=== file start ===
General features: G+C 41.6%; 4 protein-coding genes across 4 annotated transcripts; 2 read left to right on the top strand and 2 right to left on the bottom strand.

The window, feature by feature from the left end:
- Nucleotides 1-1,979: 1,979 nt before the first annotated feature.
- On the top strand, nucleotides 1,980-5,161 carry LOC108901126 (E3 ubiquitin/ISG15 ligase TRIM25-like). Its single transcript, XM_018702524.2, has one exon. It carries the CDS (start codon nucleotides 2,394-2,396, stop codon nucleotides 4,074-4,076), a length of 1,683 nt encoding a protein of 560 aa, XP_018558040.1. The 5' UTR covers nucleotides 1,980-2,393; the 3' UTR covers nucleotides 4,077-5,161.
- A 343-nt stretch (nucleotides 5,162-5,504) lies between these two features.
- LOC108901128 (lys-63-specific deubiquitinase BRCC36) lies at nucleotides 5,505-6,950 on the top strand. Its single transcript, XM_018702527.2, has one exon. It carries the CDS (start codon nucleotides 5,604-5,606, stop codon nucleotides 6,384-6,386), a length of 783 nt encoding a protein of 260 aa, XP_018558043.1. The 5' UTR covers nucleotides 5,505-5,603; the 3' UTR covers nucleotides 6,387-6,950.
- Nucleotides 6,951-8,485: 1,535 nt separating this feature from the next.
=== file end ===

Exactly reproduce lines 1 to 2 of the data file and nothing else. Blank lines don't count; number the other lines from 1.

General features: G+C 41.6%; 4 protein-coding genes across 4 annotated transcripts; 2 read left to right on the top strand and 2 right to left on the bottom strand.

The window, feature by feature from the left end: